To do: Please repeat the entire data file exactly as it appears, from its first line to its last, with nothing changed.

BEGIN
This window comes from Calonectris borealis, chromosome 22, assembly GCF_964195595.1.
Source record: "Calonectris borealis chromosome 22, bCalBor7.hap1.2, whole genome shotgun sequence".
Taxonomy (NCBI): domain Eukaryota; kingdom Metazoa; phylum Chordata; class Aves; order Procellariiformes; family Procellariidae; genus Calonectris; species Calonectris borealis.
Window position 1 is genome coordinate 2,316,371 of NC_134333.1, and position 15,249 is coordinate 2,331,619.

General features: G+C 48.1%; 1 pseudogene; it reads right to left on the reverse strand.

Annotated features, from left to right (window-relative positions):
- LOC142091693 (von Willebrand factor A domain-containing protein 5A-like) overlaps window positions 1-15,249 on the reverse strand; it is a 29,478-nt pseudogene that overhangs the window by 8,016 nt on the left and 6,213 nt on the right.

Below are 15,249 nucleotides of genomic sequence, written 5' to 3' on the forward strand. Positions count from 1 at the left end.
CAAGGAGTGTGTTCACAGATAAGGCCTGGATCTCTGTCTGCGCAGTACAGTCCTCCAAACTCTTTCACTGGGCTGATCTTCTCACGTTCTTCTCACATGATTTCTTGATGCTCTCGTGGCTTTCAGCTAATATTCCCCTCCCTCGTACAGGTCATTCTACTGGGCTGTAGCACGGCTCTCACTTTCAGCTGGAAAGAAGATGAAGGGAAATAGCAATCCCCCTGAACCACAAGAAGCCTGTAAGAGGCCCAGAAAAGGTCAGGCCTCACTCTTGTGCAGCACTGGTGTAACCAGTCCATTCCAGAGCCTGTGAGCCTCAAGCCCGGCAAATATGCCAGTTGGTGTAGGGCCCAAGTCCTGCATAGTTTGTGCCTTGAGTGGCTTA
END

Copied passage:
This window comes from Calonectris borealis, chromosome 22, assembly GCF_964195595.1.
Source record: "Calonectris borealis chromosome 22, bCalBor7.hap1.2, whole genome shotgun sequence".
Taxonomy (NCBI): domain Eukaryota; kingdom Metazoa; phylum Chordata; class Aves; order Procellariiformes; family Procellariidae; genus Calonectris; species Calonectris borealis.
Window position 1 is genome coordinate 2,316,371 of NC_134333.1, and position 15,249 is coordinate 2,331,619.

General features: G+C 48.1%; 1 pseudogene; it reads right to left on the reverse strand.

Annotated features, from left to right (window-relative positions):
- LOC142091693 (von Willebrand factor A domain-containing protein 5A-like) overlaps window positions 1-15,249 on the reverse strand; it is a 29,478-nt pseudogene that overhangs the window by 8,016 nt on the left and 6,213 nt on the right.

Below are 15,249 nucleotides of genomic sequence, written 5' to 3' on the forward strand. Positions count from 1 at the left end.
CAAGGAGTGTGTTCACAGATAAGGCCTGGATCTCTGTCTGCGCAGTACAGTCCTCCAAACTCTTTCACTGGGCTGATCTTCTCACGTTCTTCTCACATGATTTCTTGATGCTCTCGTGGCTTTCAGCTAATATTCCCCTCCCTCGTACAGGTCATTCTACTGGGCTGTAGCACGGCTCTCACTTTCAGCTGGAAAGAAGATGAAGGGAAATAGCAATCCCCCTGAACCACAAGAAGCCTGTAAGAGGCCCAGAAAAGGTCAGGCCTCACTCTTGTGCAGCACTGGTGTAACCAGTCCATTCCAGAGCCTGTGAGCCTCAAGCCCGGCAAATATGCCAGTTGGTGTAGGGCCCAAGTCCTGCATAGTTTGTGCCTTGAGTGGCTTA